Power and authority.  Adminsistering free will in the modern world.  In the changing world.  The American Revolution.   The French Revolution.  The industrial evolution.  The

Russian Revolution.  And now this.  Carried along by the wind current.  Capitalism and its affect on freedom.  Doubts about human authority in administering justice.  In a free world.  God and freedom and free will.  And money. 

 

Money never seen.  There were 3 trillion dollars per day in electronic transactions.  All built on trust.  Money, the worth of paper, is a confidence game.  In the information age that seems to have resulted in a revolution affecting freedom of everything. 

 

Confidence and trust.  In a world where trust can be lost.  Trusting people to pay you back was the definition of….credit.  At my bank and trust.  Business no longer works without credit, we learned in mid-September 2007.  When there is doubt.  When banks quit loaning. 

 

Political rights and civil liberties declined largely because governments worldwide mimicked European anti-authoritarian “color revolutions” that reversed course and squelched democracy,” Freedom House said.

 

What of the difference between belief and atheism?  The great doubters and believers,  agnosticism. Have been preoccupied with another great schism: The one between what human beings are and what we wish we were.  What divides belief and atheism is that believers have some kind of a taste for religion and atheists think it is dangerous bunk.  What we do and what we understand.  That we love, and that love, among other possibilities, brins forth life, is very strange.  We cannot state that it is inexplicable, and yet when it happens (either true love, or conception, or both) we stand amazed.  Love can drastically alter a rational person’s world

                –Jennifer MichaeL Hecht’s book, Doubt: A History

 

Religion.  Some kind of a passion to record what people before us discovered about God, this “taste for religion.  Always and everywhere.  There were evangelical doubters, who wanted nothing to do with people who were interested in the spiritual history of human beings.  The atheists.  The agnostics.  The doubters.  I wonder how they disavow a belief in natural law.  That something falls from an airplane at 32 foot per second per second?  That there was a speed of light?  That there were the four seasons of the year?  Why there was high and low tide?  That the planets spun in a certain alignment?  Why gestation for a woman was 40 weeks for the most part?  Why a woman had a cycle?  Power and authority.  God.  Freedom and free will.  Natural law.  Capitalsim and freedom.  What did you believed in?  When you were hungry?  When war was declared?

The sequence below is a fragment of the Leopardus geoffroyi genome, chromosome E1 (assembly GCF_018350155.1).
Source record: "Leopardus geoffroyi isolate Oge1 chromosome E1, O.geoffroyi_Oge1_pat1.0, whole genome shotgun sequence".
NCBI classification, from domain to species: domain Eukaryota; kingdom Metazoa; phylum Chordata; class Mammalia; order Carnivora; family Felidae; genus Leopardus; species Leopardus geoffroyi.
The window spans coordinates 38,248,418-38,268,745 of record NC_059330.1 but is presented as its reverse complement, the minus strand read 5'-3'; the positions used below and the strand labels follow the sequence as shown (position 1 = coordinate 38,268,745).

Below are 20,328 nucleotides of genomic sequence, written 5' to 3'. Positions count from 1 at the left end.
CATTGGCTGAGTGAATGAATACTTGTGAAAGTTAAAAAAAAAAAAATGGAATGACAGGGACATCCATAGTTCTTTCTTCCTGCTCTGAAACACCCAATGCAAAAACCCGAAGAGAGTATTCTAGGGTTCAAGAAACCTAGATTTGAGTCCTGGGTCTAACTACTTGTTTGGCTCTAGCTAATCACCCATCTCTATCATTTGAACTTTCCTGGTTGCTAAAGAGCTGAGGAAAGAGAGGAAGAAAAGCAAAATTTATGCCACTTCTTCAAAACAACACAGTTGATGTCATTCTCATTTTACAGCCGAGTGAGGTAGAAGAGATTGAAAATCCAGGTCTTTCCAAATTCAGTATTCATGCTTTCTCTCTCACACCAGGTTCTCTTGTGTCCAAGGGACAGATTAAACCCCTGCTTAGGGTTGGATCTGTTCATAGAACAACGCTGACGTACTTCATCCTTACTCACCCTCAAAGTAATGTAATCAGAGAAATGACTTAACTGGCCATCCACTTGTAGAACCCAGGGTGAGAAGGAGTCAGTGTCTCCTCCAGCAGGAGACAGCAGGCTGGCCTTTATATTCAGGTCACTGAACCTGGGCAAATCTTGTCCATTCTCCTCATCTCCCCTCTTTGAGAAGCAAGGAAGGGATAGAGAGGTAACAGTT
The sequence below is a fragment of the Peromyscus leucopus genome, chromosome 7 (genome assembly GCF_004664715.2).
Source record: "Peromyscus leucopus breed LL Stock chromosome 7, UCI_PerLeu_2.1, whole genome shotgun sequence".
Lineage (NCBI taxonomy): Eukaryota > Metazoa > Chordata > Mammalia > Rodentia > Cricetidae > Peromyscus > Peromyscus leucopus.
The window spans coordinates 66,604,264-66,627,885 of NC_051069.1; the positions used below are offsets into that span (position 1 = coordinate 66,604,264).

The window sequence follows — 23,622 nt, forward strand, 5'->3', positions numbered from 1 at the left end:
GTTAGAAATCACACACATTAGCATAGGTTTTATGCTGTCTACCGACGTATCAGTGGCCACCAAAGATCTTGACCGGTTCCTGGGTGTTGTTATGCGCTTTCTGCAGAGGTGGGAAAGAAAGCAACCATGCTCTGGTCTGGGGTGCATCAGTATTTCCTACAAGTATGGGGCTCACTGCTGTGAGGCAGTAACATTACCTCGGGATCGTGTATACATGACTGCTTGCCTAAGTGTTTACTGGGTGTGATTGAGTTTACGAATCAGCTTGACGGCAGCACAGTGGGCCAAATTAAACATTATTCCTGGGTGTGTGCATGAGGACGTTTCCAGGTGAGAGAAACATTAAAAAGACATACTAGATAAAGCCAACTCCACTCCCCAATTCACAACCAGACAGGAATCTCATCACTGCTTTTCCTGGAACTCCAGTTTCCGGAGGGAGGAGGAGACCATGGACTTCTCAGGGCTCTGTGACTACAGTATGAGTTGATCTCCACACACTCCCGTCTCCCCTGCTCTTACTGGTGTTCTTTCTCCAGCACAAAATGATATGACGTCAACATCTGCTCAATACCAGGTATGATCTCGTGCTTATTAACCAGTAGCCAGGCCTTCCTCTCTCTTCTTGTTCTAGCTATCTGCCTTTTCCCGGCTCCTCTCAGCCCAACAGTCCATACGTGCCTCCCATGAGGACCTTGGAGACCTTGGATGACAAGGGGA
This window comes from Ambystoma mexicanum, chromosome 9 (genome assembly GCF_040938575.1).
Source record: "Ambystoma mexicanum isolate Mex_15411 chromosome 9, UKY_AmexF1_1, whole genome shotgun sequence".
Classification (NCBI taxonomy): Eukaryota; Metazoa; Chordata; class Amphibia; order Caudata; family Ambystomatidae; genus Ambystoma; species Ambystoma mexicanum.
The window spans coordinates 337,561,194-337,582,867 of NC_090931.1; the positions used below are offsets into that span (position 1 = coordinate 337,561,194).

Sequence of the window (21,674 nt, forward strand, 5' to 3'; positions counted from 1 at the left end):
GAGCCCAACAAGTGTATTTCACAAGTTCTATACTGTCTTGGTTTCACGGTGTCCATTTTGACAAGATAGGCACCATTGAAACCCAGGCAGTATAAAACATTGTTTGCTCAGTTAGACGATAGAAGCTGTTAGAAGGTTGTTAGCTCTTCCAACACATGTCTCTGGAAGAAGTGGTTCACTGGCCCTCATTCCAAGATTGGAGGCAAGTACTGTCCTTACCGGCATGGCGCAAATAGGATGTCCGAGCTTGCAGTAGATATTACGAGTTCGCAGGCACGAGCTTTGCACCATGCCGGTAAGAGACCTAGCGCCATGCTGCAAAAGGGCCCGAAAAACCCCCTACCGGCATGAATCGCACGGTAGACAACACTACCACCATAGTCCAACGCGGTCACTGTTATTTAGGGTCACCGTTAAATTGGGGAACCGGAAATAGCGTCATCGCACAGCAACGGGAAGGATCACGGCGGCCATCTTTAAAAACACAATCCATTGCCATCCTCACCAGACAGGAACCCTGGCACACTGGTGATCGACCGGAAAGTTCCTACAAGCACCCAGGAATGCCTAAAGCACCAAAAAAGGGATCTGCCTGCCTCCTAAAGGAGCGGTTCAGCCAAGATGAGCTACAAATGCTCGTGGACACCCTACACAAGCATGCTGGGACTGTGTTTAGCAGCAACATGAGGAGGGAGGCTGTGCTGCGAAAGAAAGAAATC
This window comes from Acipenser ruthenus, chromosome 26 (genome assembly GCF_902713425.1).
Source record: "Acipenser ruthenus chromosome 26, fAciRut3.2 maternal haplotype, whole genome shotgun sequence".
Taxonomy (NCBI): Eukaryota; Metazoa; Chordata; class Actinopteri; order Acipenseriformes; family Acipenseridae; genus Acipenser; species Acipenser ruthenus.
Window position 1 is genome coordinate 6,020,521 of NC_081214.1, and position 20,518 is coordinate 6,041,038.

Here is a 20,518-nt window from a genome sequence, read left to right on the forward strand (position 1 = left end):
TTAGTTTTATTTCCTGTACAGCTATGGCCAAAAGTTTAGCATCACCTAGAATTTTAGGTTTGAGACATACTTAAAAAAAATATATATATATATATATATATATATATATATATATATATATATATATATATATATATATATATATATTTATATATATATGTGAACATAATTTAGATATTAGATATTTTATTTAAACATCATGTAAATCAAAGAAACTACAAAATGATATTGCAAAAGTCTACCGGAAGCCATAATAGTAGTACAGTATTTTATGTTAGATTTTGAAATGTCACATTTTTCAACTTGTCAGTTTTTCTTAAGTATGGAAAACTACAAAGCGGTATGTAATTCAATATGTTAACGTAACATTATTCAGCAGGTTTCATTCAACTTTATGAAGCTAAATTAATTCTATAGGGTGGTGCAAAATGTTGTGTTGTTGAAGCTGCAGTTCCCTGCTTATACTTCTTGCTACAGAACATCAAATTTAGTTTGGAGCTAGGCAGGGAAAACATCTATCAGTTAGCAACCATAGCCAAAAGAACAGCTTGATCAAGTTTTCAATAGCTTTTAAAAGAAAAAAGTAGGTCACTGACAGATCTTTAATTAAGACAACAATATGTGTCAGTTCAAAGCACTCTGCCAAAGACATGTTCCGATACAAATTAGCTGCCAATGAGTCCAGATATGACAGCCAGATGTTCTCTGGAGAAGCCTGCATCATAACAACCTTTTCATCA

Hey!  We were all born doubters.  Doubt was a reality in this world.   Always and everywhere.  There was always a need for new discoveries.  And a lot of people grow up with belief and over a lifetime return to a period of doubt. 

 

John Updike wrote in his book, In the Beauty of the Lillies, of one family in characters over 4 generations of the 20th century, of belief and doubt.  “The pastor who loses faith in God whose doubts finally pushes him out of a job to where he spends his time at a movie theater.  His son content with the quiet life of a postman who doesn’t want to wade back to the God question.  His daughter who is constantly aware of God, yes her narcissism and self-centeredness betrays a very shallow faith. Infatuated with herself from a young age, she grows up to be a movie star, displaying the typical “godless” lifestyle typical of Hollywood. Belief in God is her “secret”, sees God so clearly, finds doubt a bit bemusing, but would not know what it was like to not believe in God.  And finally her son the young dropout who loses faith in Hollywood and finds escape in a cult group with an apocalyptic madman and his counterfeit God with precisely the passionate commitment which the family has never had. In a strange way, life has come full-circle for this family in his great-grandson.”

 

Power and authority.  Doubt.  About God, or about other humans?  Doubt not in purpose but in authority.  In law.  In order.  In war time.  In human authority?  Doubt in the need to be saved?  In saving others?  The discussion.  In January.  In good time and in bad.  In sickness and in health.  Til death do us part.  The prayer back and forth. 

 

In a world with doubt in God, is it a surprised that we doubt each other?